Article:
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Huguely wants conviction set aside

CHARLOTTESVILLE, Va. — A former University of Virginia lacrosse player convicted of murdering his ex-girlfriend is appealing his conviction.

Attorneys for George W. Huguely V filed a motion Friday in Charlottesville Circuit Court asking that his second-degree murder conviction be set aside for the May 2010 beating death of Yeardley Love, 22, of suburban Baltimore. They cited a series of errors before and during the trial.

Jurors also convicted Hugely, of Chevy Chase, Md., in February larceny. Love, who also played lacrosse at U.Va., was found dead in her apartment after Huguely kicked a hole in her bedroom door.

Prosecutors argued at trial that the encounter quickly turned violent and Huguely banged Love’s head against the wall. Huguely said in a police interrogation video she initiated the physical encounter. He said he shook Love but didn’t cause her fatal injuries.

In their motion for a new trial, Huguely’s attorneys argued Judge Edward Hogshire should have temporarily suspended the trial when one of Huguely’s lawyers became ill midway through and that Hogshire was focused on wrapping up the case within its scheduled two weeks.

The attorneys also argue that Hogshire refused to sequester jurors despite intense pre-trial news accounts, delivered improper jury instructions and that the evidence did not support the second-degree murder conviction.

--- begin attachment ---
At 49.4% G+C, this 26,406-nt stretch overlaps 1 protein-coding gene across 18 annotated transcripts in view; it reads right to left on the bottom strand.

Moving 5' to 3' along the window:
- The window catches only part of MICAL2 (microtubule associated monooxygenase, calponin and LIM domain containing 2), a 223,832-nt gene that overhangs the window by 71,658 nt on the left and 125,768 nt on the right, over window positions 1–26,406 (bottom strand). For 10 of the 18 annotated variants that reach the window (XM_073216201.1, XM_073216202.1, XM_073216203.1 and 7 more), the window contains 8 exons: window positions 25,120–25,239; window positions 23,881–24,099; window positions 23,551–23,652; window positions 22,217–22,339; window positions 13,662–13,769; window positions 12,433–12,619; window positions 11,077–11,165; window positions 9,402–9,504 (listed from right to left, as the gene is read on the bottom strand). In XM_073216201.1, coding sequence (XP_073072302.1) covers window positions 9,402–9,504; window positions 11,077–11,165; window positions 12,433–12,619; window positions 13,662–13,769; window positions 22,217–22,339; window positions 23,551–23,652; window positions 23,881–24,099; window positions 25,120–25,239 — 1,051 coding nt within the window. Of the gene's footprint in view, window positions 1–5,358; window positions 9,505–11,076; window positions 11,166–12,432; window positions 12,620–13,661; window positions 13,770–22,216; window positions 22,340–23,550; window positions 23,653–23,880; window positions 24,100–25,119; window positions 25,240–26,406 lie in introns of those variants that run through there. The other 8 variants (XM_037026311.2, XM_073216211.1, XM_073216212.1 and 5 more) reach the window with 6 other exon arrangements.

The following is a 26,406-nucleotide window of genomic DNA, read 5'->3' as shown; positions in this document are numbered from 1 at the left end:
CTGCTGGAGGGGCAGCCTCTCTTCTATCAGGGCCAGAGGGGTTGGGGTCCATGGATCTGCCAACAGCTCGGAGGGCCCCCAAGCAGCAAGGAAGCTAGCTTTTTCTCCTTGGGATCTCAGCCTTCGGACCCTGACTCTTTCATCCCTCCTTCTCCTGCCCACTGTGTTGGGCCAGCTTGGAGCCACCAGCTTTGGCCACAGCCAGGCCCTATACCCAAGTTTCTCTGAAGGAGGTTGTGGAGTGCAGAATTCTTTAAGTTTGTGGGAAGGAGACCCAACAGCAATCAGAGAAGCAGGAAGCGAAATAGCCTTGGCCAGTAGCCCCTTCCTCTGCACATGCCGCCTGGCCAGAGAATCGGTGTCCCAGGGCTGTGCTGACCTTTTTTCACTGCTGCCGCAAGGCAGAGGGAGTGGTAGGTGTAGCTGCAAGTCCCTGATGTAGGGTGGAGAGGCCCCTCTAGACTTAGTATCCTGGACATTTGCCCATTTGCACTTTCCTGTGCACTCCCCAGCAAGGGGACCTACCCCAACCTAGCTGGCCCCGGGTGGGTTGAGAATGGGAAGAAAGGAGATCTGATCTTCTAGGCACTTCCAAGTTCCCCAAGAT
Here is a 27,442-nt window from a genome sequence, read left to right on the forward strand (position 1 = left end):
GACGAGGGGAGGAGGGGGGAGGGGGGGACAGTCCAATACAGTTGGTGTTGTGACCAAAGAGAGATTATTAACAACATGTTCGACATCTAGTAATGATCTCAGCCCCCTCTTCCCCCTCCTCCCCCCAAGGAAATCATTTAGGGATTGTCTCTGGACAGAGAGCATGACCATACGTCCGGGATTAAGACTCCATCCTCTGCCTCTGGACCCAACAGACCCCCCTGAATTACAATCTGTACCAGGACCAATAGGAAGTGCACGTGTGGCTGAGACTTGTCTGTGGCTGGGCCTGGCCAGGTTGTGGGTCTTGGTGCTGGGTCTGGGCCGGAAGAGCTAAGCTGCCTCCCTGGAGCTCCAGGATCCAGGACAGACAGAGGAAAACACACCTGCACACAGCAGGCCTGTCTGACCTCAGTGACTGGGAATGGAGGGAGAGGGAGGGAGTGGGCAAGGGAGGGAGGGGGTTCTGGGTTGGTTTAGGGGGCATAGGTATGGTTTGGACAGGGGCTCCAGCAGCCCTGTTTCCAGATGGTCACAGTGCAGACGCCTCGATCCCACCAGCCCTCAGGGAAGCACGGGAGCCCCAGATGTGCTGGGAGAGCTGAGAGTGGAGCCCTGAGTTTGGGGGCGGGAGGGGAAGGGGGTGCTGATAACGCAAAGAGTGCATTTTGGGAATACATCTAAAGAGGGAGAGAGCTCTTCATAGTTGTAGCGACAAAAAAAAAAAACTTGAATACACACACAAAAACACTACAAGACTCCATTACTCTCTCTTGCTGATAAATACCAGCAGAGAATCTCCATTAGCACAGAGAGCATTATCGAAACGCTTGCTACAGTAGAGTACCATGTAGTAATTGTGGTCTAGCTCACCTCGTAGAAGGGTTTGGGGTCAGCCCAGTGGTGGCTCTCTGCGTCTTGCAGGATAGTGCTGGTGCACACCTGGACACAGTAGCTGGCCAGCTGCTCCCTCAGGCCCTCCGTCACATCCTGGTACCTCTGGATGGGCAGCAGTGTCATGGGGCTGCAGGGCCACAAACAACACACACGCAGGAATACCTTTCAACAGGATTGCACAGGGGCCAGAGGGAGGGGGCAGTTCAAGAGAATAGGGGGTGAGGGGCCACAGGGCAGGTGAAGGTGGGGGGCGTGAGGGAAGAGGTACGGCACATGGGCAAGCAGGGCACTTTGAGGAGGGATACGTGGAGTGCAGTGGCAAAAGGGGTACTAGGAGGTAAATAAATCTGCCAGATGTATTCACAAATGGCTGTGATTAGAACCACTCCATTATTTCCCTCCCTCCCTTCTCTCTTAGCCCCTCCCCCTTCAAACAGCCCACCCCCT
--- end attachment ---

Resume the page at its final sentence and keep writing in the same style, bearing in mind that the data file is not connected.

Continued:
“It was clear from the evidence that Mr. Huguely should have been convicted of no more serious offense than manslaughter,” the motion states.

The attorneys are also seeking to have the grand larceny conviction tossed.

Huguely is scheduled to be sentenced in August. He faces a maximum of 26 years in prison.

Since Huguely’s conviction, Love’s mother has filed two wrongful death lawsuits totaling more than $60 million.

Sharon Love is seeking $30.5 million in a claim against Huguely, and $29.45 million against the U.Va. men’s lacrosse team coaches, the university’s athletic department and the state. In the latter suit she argues they ignored Huguely’s erratic behavior, including alleged violent acts and two alcohol-related arrests.